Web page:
These two quartets, Harp and Serioso, cap the end of Beethoven's middle period, the first looking back to the Rasumovsky Quartets and the second looking forward to the late quartets. They are works of the very highest accomplishment and this disc would make an excellent introduction to the string quartets for a first-time listener, just as it will thrill the avid collector. The Tokyo Quartet, forty years old this year, has matured significantly over the years, and this is one of their finest recordings. All their trademark strengths are there -- the tight ensemble, the wonderful string tone and superb rhythmic energy -- but along with these comes a new-found ability to strike right to the heart of the music, to let Beethoven speak for himself.
Today's Tokyo String Quartet comprises Martin Beaver and Kikuei Ikeda (violins), KazuhideIsamura (viola and only founding member in the quartet) and Clive Greensmith (cello). They play on a set of Stradivarius instruments once owned by Paganini, appearing regularly in the major musical centers while devoting a great deal of energy to mentoring upcoming string quartets. They appear regularly at the St Lawrence Center in Toronto where I have followed their progress over many years.
This disc is part of a new series of Beethoven quartet recordings on the Harmonia Mundi label, recorded in high resolution sound and issued on hybrid SACD discs. The sound on the redbook layer is as good as it gets for that medium, but it comes nowhere near the superb spacious acoustic, enormous dynamic range and the astonishing level of detail revealed on the SACD layer. This is exactly why you buy a good SACD player.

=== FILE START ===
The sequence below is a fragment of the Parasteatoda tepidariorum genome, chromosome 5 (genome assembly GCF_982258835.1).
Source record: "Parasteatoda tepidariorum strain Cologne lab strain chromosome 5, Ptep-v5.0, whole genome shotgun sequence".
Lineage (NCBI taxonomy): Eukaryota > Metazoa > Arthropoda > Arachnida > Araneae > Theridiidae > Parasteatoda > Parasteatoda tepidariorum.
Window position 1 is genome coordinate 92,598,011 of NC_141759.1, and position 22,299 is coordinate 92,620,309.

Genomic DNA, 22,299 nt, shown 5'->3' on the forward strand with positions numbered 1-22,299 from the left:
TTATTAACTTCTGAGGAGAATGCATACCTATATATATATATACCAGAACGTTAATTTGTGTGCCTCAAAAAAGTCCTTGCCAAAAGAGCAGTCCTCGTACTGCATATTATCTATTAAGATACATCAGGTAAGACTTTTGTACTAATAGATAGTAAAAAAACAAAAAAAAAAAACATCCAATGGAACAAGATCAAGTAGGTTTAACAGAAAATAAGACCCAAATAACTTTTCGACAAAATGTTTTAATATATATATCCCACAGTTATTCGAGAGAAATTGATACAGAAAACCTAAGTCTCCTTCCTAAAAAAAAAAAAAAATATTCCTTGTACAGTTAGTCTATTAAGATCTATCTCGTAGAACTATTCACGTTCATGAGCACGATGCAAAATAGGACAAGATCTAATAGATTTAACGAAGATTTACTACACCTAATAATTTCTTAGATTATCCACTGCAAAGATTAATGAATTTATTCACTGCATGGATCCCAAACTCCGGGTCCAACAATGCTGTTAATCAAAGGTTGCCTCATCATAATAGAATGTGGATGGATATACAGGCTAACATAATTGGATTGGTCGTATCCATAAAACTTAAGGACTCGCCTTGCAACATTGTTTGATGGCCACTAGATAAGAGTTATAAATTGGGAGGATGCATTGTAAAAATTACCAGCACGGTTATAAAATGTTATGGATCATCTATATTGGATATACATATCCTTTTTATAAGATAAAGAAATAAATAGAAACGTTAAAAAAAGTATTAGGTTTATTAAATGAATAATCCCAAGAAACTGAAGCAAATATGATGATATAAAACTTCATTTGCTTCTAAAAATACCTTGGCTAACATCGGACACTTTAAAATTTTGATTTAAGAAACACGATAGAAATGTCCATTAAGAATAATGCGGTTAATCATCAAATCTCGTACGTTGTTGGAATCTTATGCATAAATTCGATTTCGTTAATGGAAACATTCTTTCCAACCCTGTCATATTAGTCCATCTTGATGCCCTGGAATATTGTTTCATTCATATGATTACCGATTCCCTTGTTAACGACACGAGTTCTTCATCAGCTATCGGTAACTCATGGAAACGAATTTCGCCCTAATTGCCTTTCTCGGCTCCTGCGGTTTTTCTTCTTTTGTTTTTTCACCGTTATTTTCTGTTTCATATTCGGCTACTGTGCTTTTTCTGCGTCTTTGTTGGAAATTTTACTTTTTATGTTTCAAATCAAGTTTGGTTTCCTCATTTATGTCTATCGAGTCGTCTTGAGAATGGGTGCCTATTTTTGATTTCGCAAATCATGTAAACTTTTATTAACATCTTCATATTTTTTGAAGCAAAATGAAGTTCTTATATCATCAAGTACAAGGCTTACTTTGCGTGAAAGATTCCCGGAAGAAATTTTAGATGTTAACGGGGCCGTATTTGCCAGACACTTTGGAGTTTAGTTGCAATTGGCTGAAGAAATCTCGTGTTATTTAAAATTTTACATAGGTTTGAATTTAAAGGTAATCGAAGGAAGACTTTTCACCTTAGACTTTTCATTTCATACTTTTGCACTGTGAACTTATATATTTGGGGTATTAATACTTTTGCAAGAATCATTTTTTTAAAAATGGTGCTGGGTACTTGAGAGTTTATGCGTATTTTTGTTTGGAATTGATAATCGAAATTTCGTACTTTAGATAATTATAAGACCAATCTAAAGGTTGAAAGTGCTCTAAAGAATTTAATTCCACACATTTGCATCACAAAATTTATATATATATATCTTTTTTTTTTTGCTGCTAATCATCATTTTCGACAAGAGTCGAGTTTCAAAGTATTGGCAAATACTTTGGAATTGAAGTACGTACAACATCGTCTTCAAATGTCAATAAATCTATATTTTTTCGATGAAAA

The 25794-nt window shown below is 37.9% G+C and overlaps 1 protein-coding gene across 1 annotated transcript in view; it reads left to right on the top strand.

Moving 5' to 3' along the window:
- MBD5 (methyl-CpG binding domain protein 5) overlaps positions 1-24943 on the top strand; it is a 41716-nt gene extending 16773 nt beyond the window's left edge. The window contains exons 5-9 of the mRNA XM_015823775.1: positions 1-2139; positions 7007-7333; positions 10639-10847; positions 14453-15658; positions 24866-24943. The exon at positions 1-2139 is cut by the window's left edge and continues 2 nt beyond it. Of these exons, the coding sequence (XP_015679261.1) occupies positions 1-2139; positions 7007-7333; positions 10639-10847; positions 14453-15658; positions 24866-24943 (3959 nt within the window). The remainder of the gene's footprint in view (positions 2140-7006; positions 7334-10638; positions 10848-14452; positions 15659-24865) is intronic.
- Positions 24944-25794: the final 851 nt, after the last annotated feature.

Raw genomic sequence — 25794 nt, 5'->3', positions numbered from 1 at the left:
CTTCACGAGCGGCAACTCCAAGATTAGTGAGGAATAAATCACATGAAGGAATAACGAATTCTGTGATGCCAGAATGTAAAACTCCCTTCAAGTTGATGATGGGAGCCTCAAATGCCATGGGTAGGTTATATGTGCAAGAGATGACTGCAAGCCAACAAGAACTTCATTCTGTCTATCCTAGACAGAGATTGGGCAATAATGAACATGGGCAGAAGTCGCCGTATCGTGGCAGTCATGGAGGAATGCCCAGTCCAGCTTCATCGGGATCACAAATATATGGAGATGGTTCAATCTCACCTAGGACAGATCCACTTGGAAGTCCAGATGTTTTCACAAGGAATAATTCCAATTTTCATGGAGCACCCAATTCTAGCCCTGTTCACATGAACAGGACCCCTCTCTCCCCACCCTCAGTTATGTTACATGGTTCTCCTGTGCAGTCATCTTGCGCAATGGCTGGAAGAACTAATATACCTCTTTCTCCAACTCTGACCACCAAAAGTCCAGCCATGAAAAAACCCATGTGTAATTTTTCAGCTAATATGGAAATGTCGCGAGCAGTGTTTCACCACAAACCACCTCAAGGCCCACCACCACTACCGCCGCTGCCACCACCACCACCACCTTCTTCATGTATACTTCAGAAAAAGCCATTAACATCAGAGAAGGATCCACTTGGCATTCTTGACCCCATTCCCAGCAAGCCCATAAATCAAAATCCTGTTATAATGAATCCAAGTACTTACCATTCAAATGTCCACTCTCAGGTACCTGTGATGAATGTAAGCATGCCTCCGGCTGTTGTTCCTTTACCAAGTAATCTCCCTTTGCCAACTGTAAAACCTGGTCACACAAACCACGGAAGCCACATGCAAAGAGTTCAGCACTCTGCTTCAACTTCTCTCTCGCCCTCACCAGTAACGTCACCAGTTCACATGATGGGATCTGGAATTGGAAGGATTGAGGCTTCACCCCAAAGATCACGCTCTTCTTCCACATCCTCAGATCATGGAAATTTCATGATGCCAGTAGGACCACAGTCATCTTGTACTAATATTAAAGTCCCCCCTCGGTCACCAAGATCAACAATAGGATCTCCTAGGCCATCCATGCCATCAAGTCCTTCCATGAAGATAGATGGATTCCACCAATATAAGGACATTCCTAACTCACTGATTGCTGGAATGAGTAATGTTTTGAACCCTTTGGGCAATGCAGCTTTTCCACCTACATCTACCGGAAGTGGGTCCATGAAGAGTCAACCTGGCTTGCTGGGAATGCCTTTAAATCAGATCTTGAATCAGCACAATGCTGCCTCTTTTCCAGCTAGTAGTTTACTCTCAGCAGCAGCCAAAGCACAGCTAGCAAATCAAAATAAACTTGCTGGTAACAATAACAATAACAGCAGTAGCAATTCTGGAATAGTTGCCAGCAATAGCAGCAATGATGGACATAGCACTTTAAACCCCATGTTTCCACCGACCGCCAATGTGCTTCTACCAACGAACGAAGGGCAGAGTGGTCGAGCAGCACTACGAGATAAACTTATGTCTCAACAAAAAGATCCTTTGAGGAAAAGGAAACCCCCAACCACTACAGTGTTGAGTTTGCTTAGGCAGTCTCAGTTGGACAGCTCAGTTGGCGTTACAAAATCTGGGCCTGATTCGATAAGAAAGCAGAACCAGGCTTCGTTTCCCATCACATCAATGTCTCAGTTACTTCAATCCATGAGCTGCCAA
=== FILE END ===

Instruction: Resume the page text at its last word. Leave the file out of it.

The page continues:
These are works that bring out the best in performers, and I spent a splendid morning digging into my collection to see how this disc holds up musically. The 1989 performance from the Tokyo quartet (same name, but only two of the same players) does not represent the best of that set (look to Opus 18 for that). The Tokyo display surface brilliance and offer beautiful textures and excellent articulation, but they fail to get to the real heart of these masterworks. The sound is rather bright and typical of early digital, including a fair amount of hole-in-the-middle stereo.
With some relief I switched to the 1953 recording of the Hungarian Quartet on EMI, their first and the world's second complete cycle of Beethoven String Quartets. The gruff mono sound is excellent for the time, and suits the Hungarian admirably. Here surface brilliance is of no concern. You can play these recordings a hundred times and never tire of them, so keenly do they reflect the composer's muse. There is strength here, and structure, but no conscious point making. For another very different take, listen to The Vegh Quartet in the analog stereo recording from 1973, on the Valois label. SandorVegh was in fact the original first violin of the Hungarian Quartet, switching almost immediately to second violin before leaving to lead his own quartet. Here is wonderful music making indeed, but using much slower tempi and printing a very strong interpretive stamp on the music. I love these performances, but I find the heavy breathing to be quite a distraction. I think these would be the ideal performances to have heard live.